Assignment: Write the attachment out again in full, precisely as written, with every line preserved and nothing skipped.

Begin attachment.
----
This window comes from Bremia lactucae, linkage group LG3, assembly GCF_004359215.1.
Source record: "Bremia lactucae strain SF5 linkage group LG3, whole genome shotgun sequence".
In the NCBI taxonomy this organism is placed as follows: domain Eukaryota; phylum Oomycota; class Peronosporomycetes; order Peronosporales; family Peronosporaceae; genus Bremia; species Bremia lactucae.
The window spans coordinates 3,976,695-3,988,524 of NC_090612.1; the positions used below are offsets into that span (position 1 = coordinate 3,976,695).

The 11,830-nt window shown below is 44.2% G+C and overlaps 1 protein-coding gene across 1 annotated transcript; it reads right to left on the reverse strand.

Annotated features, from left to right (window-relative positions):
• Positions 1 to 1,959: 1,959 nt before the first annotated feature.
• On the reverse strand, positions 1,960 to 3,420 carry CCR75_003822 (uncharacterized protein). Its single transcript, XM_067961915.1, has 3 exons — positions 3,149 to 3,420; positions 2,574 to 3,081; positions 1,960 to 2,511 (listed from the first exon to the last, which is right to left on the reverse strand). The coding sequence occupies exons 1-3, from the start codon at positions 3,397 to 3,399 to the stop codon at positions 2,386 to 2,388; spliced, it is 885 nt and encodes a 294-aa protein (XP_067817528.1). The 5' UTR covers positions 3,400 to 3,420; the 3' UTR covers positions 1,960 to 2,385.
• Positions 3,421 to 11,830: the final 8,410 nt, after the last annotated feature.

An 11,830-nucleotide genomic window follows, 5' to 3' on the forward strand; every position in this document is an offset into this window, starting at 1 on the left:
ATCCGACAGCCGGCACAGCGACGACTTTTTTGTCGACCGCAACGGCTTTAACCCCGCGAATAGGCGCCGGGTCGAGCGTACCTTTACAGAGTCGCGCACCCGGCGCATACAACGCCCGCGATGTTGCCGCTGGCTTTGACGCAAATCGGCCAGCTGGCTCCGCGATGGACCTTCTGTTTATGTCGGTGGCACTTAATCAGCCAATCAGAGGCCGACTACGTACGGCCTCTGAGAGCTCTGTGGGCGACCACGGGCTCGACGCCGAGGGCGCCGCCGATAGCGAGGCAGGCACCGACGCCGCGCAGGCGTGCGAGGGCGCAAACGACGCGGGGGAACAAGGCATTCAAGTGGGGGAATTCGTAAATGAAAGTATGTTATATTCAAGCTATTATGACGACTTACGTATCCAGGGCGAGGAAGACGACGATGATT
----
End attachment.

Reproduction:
This window comes from Bremia lactucae, linkage group LG3, assembly GCF_004359215.1.
Source record: "Bremia lactucae strain SF5 linkage group LG3, whole genome shotgun sequence".
In the NCBI taxonomy this organism is placed as follows: domain Eukaryota; phylum Oomycota; class Peronosporomycetes; order Peronosporales; family Peronosporaceae; genus Bremia; species Bremia lactucae.
The window spans coordinates 3,976,695-3,988,524 of NC_090612.1; the positions used below are offsets into that span (position 1 = coordinate 3,976,695).

The 11,830-nt window shown below is 44.2% G+C and overlaps 1 protein-coding gene across 1 annotated transcript; it reads right to left on the reverse strand.

Annotated features, from left to right (window-relative positions):
• Positions 1 to 1,959: 1,959 nt before the first annotated feature.
• On the reverse strand, positions 1,960 to 3,420 carry CCR75_003822 (uncharacterized protein). Its single transcript, XM_067961915.1, has 3 exons — positions 3,149 to 3,420; positions 2,574 to 3,081; positions 1,960 to 2,511 (listed from the first exon to the last, which is right to left on the reverse strand). The coding sequence occupies exons 1-3, from the start codon at positions 3,397 to 3,399 to the stop codon at positions 2,386 to 2,388; spliced, it is 885 nt and encodes a 294-aa protein (XP_067817528.1). The 5' UTR covers positions 3,400 to 3,420; the 3' UTR covers positions 1,960 to 2,385.
• Positions 3,421 to 11,830: the final 8,410 nt, after the last annotated feature.

An 11,830-nucleotide genomic window follows, 5' to 3' on the forward strand; every position in this document is an offset into this window, starting at 1 on the left:
ATCCGACAGCCGGCACAGCGACGACTTTTTTGTCGACCGCAACGGCTTTAACCCCGCGAATAGGCGCCGGGTCGAGCGTACCTTTACAGAGTCGCGCACCCGGCGCATACAACGCCCGCGATGTTGCCGCTGGCTTTGACGCAAATCGGCCAGCTGGCTCCGCGATGGACCTTCTGTTTATGTCGGTGGCACTTAATCAGCCAATCAGAGGCCGACTACGTACGGCCTCTGAGAGCTCTGTGGGCGACCACGGGCTCGACGCCGAGGGCGCCGCCGATAGCGAGGCAGGCACCGACGCCGCGCAGGCGTGCGAGGGCGCAAACGACGCGGGGGAACAAGGCATTCAAGTGGGGGAATTCGTAAATGAAAGTATGTTATATTCAAGCTATTATGACGACTTACGTATCCAGGGCGAGGAAGACGACGATGATT